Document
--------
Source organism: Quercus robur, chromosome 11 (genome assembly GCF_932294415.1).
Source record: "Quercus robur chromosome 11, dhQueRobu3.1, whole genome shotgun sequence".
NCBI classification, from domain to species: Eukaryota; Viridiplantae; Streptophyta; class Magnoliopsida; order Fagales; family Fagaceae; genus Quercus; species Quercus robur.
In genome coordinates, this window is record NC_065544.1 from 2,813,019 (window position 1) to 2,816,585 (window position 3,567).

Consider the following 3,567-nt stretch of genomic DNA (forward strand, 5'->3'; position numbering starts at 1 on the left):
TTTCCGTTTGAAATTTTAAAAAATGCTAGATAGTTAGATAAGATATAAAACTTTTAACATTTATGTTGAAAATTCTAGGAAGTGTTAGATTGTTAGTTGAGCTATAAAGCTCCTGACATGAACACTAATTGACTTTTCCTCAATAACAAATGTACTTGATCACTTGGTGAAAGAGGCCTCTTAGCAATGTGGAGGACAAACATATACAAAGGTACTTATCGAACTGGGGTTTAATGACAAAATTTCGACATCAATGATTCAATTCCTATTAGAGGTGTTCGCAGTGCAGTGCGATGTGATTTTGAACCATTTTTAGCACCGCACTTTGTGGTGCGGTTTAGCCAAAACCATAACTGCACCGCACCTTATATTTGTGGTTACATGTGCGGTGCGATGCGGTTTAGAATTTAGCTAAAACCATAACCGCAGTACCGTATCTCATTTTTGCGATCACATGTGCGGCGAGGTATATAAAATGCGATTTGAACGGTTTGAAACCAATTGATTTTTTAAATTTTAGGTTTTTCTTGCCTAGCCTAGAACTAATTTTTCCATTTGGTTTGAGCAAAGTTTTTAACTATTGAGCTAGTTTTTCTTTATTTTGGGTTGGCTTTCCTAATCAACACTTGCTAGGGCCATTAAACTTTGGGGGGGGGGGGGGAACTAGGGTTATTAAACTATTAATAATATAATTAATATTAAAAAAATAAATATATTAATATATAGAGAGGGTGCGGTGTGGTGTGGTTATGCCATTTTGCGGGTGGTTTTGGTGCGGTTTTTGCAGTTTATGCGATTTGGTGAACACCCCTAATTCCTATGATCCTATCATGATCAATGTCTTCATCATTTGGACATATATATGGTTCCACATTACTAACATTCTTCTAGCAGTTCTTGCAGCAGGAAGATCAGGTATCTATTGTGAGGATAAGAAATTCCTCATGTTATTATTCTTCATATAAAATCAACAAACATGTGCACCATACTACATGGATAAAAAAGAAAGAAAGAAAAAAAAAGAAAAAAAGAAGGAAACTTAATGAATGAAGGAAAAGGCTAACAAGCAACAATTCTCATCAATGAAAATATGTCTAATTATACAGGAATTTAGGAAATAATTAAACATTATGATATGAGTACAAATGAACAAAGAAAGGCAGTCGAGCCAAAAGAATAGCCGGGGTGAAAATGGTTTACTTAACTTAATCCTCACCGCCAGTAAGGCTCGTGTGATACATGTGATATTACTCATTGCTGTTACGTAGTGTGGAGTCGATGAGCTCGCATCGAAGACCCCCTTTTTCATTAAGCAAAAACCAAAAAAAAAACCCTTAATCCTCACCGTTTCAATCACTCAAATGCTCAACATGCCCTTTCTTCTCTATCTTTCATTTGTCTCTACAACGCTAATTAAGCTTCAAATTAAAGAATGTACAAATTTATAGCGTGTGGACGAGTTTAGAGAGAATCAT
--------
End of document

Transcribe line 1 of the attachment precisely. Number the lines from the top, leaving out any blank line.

Source organism: Quercus robur, chromosome 11 (genome assembly GCF_932294415.1).